5 Ways be Sure You’re Not a Blabbermouth:

via iStockPhoto

1) Know your own triggers. Most of us have certain topics we’re passionate about that compel us to talk more than we probably should. Some common examples:

> Politics
> Sports & Hobbies
> Religion
> Our children
> Certain topics or subjects we view ourselves as being an expert on.

Although it is tempting to express your opinions on issues you’re passionate about, remember: True professionals possess the self-awareness to recognize when they run the risk of over-indulging in conversation. Listening isn’t a talent; it’s a skill, much like creativity. Talents are traits with which we’re born, but skills are learned behavior which require discipline and intentionality.

2) Monitor your audience. Do your listeners often show signs of lack of interest, such as fidgeting, looking away, interrupting you or frequently saying “uh-huh” to push you to get to the point? Although some people you deal with may be poor listeners, if you observe these signs among the majority of the people you converse with, the problem is more likely you.

3) Embrace the silence. Some people are so afraid of the inevitable “gaps” in a conversation, they pay zero attention to the period at the end of each sentence and fill every quiet second with chatter. But if you’re dealing with an introverted personality, you could run your fingernails across a blackboard and chances are you’ll annoy them less than your idle chatter. Learn to appreciate silence by practicing stillness. Like listening, stillness requires discipline. Spend 30 minutes a day, for example, engaging in the practice of a quiet activity that requires concentration. Read a book, or listen to an audiobook. These quiet activities will help you to exercise your mind without simultaneously engaging your mouth.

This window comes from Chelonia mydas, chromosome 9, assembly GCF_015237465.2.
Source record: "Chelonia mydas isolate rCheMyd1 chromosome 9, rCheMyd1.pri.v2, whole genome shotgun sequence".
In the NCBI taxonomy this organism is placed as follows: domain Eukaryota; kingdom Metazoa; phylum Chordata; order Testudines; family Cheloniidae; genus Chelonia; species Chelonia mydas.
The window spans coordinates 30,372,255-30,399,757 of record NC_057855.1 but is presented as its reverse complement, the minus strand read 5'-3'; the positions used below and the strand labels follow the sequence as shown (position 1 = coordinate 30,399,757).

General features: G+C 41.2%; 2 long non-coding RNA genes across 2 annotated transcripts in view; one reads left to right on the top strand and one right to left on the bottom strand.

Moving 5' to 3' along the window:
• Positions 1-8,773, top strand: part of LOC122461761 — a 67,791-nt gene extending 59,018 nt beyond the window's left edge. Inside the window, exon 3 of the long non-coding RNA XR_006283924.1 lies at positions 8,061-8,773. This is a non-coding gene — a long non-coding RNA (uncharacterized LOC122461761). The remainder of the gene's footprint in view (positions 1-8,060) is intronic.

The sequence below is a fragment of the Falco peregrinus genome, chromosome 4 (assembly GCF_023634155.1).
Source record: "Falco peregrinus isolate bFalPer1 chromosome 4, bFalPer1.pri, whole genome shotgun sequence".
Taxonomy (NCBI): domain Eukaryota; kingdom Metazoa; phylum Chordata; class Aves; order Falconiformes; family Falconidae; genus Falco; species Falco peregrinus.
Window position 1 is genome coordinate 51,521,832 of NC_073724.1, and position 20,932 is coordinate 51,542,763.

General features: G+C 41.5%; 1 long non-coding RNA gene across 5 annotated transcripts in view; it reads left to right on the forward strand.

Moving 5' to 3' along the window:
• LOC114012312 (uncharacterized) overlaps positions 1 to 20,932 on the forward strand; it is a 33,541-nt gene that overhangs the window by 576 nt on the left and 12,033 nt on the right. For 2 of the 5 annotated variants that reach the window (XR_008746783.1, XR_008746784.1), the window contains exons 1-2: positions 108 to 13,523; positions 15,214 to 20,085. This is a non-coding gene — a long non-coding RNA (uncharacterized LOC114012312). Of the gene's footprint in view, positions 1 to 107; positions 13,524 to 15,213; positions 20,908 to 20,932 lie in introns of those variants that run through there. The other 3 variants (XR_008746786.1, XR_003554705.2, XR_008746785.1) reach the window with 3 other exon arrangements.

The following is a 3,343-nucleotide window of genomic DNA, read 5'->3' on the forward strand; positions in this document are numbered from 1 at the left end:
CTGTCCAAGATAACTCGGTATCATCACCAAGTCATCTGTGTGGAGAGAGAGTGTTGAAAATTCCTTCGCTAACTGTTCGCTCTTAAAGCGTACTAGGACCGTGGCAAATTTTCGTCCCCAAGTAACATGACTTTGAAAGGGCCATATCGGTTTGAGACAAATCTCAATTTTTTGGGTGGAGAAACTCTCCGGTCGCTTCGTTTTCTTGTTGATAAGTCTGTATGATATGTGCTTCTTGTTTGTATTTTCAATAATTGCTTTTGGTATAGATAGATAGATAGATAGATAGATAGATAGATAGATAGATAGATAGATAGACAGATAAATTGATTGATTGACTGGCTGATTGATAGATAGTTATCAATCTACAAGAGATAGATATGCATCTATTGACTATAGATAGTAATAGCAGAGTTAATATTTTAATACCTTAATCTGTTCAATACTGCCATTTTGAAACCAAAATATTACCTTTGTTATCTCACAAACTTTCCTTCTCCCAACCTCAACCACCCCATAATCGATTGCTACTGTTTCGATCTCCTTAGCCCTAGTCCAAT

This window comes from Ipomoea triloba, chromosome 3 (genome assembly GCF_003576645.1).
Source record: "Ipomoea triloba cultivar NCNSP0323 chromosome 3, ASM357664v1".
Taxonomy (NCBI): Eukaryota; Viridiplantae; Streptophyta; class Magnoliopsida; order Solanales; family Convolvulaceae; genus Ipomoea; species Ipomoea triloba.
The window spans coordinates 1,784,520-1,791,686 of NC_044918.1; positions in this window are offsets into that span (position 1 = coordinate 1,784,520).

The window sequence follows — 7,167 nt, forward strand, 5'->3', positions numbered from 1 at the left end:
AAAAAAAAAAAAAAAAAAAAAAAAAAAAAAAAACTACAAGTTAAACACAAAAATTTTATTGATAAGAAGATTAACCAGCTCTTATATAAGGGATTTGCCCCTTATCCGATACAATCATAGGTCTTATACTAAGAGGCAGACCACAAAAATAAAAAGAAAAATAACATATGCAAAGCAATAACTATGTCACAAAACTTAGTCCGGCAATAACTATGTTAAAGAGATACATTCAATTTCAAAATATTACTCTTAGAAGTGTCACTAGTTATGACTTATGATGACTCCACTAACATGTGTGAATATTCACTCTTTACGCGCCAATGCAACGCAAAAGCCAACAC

4) Start tracking your yacking. Personal branding expert Joya Martin advises spending a week writing down how much time you spend talking after every conversation, paying close attention to excessive jabber. A good idea, since what gets measured invariably gets improved!

Here’s a rule of thumb to keep you on track. If, in any conversation, you’re speaking more than 60% of the time, you’re talking too much. Fifty percent is better. Thirty to forty percent is usually best.

5) Practice the one-sentence rule. Martin also suggests practicing responding to any question in a single thoughtful sentence. Compose your response carefully before speaking, instead of thinking aloud and rambling on. Then pause, and wait for a response. This will require some serious discipline and effort. If your conversation partner is interested in what you have to say, they will dig deeper and ask questions. If they don’t, this is a clue that you shouldn’t continue talking. Remember, you should aim to own only 30%-40% of the talk time in any conversation.

No one wakes up in the morning and says, “I want to bore the socks off of everyone I encounter today!”  Yet every day, well intentioned people sabotage important opportunities to build productive relationships because they simply don’t pay attention.

The stakes are high. If you want to excel in sales, customer service, or any people-related industry, you can’t afford to miss this. As Stephen Covey described in Habit 5 in his best-selling book, The 7 Habits of Highly Effective People: “Seek first to understand, then be understood.”

How do you react when you encounter a “Me Monster?” Have you ever had to approach or confront an employee, friend or colleague about it? How did it go? I’d love to get your feedback.